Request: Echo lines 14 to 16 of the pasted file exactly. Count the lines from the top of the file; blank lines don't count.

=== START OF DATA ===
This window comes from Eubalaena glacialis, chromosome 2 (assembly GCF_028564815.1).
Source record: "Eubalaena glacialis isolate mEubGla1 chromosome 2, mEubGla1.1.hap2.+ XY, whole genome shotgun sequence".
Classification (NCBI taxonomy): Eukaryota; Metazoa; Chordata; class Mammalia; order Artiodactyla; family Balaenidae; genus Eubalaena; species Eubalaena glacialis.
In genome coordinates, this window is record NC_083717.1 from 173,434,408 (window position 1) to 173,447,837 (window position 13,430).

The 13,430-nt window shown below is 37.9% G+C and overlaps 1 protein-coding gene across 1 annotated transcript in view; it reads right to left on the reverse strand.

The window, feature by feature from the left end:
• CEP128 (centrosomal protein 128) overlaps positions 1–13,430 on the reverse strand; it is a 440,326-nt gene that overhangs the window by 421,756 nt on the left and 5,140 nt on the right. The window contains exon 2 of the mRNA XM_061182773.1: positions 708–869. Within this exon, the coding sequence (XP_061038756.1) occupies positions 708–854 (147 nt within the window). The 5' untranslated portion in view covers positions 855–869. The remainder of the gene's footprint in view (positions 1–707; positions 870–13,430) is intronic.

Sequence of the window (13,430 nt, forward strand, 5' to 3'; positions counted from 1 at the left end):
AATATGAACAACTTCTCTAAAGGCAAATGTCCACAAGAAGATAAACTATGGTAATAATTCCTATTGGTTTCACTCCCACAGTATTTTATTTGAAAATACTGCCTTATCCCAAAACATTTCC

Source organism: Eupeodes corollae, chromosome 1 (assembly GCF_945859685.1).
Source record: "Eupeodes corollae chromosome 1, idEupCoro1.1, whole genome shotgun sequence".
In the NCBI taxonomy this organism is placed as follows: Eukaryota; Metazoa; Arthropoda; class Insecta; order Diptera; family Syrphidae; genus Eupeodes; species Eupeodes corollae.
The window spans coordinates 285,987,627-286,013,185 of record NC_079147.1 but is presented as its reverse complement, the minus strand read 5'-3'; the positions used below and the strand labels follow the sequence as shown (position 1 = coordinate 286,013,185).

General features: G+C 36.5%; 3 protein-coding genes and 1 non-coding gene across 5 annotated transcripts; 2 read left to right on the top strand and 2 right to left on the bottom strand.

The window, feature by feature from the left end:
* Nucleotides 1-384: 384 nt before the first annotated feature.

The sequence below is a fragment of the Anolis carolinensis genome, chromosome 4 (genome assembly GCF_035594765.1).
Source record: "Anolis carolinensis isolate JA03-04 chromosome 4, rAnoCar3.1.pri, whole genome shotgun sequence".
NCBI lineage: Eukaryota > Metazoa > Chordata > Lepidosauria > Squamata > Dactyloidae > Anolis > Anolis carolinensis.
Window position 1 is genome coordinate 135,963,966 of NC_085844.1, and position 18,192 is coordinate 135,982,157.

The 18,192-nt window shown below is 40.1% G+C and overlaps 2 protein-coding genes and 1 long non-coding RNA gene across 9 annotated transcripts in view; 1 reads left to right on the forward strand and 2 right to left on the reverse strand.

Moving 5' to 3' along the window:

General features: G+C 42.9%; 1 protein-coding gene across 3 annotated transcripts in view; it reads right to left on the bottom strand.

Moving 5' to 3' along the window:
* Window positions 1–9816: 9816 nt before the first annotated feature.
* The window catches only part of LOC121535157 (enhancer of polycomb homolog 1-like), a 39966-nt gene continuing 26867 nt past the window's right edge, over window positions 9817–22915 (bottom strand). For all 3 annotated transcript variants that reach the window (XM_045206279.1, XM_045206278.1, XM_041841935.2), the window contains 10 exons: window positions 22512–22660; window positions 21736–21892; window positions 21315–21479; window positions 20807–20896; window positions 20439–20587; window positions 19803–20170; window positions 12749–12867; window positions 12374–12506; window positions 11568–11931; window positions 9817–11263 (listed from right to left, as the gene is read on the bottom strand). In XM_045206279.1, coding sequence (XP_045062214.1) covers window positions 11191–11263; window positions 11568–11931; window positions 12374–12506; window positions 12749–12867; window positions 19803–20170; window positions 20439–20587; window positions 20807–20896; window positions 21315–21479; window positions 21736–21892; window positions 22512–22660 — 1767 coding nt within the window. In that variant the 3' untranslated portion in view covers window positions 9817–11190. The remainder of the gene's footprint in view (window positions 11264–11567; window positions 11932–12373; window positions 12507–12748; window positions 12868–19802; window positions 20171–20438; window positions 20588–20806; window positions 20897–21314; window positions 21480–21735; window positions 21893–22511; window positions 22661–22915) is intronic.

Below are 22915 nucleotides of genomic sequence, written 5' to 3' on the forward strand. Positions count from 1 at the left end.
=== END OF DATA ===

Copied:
General features: G+C 36.5%; 3 protein-coding genes and 1 non-coding gene across 5 annotated transcripts; 2 read left to right on the top strand and 2 right to left on the bottom strand.

The window, feature by feature from the left end:
* Nucleotides 1-384: 384 nt before the first annotated feature.